Britain’s hope for the £3.8 billion gigafactory in Blyth has now gone down the drain as Britishvolt has entered administration. The factory was expected to be the phoenix emerging from the ashes of northeast England and aimed to provide an economic blanket for the area.
Back in 2019, the company gained £100 million in funding from the UK government and had also signed preliminary deals to supply batteries to Aston Martin and Lotus. The electric vehicle battery factory was expected to create 3,000 highly skilled jobs and 5,000 indirect jobs through the wider supply chain. Then-prime minister Boris Johnson described the facility as “a strong testament to the skilled workers of the Northeast and the UK’s place at the helm of the global green industrial revolution.”
However, not even nine months after the factory hit the ground running, it had gone into administration in August 2022.
The manufacturing facility had plans to produce up to 300,000 electric car batteries a year, with the company beginning battery production in late 2024. This was announced as delayed in the middle of 2022. Its collapse has left staff, analysts, and policymakers scrambling to understand how it could have gone so wrong so quickly and what this means for the UK’s battery business.
The UK currently only has one Chinese-owned plant next to the Nissan factory in Sunderland, while 35 plants are already under construction within the EU. Britishvolt offered an opportunity for jobs and the development of technology and infrastructure that Britain needs to help with the UK’s energy transition. The UK needs an industrial strategy to build more gigafactories in order to see progress towards net zero but also to save the UK’s car industry from plummeting any further.
The collapse is a big hit for the UK’s desire to become a global leader in the EV business, which was already a stretch. Had Britishvolt continued, the UK would have still only accounted for 0.6 percent of the world’s lithium-ion cell capacity by 2031, according to Benchmark Mineral Intelligence. Britain’s gigafactory would not have closed the gap between the west and China, Korea and Japan. Although Europe has 35 gigafactories in the pipeline, in China alone, 125 battery gigafactories are already active according to FDI intelligence.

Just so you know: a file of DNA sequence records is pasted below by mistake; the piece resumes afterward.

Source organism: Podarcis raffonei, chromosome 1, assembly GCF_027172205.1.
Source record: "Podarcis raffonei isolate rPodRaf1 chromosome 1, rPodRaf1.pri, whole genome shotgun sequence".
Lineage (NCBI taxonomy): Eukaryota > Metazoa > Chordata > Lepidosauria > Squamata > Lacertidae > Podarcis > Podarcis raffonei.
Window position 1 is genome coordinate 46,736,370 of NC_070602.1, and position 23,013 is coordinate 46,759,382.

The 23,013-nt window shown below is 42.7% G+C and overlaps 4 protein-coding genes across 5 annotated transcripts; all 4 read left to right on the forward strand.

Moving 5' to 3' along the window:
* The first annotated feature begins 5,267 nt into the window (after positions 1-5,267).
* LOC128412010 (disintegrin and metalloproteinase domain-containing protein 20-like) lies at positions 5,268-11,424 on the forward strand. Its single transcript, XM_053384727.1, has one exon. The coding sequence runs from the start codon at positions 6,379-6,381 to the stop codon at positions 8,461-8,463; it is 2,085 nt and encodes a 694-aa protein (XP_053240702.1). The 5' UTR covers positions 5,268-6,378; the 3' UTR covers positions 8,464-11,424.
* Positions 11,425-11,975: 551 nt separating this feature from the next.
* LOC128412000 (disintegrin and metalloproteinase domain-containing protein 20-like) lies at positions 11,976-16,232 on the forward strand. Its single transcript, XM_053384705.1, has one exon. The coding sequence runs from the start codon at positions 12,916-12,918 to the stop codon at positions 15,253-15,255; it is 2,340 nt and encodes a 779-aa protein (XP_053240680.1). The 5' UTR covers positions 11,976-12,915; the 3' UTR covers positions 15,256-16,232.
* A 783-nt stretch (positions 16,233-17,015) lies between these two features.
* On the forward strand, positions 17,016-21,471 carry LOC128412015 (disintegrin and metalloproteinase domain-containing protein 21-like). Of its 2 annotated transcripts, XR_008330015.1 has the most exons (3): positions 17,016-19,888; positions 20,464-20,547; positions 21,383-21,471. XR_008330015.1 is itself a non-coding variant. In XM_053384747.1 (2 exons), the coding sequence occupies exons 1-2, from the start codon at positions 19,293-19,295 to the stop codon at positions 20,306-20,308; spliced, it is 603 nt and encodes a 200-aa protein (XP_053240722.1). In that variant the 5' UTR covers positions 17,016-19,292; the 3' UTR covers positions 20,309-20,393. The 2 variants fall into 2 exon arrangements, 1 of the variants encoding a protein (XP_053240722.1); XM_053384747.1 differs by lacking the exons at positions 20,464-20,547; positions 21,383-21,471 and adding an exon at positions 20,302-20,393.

The SMMT’s Full Throttle report has calculated that by 2030 the UK auto industry will require at least 60 gigawatt hours of locally sourced batteries. This would support the assembly of 1 million new cars, below today’s 1.3m capacity. The year 2030 marks the year that ex-Prime Minister Boris Johnson’s ban on new combustion vehicles kicks in, meaning that the UK really needs to get itself in gear.
Gigafactories are a huge investment for any company entering into the business and on top of this, the UK will need to source raw materials. China has great control over the supply chain as its production costs are very low. Britain will need to transform its existing supply and manufacturing chain from combustion to electric; this could be an incredibly expensive process.
The government has set aside £1 billion for the country’s transition however, many warn that this is a rich man’s game, and this amount is belittled by the likes of Germany, France and the USA. The FDi Market reported that between 2017 and 2021, China had attracted more than $31bn worth of foreign direct investment. This is more than double what the US made, which was $15.4bn, and three times as much as Germany who made $10.8bn.
China’s dominance in lithium processing is expected to continue and many companies will need to create a presence in China for success. However, for the UK, the global arms race is underway, and it needs to start producing battery plants that can produce thousands of battery packs as the auto industry goes all electric.
Some experts have noted that it would take five more gigafactories for the UK to reach its targets but how long before that happens we don’t know. One thing the country has learned is to not throw money at the ground so the UK doesn’t take a huge step back in the EV industry ever again.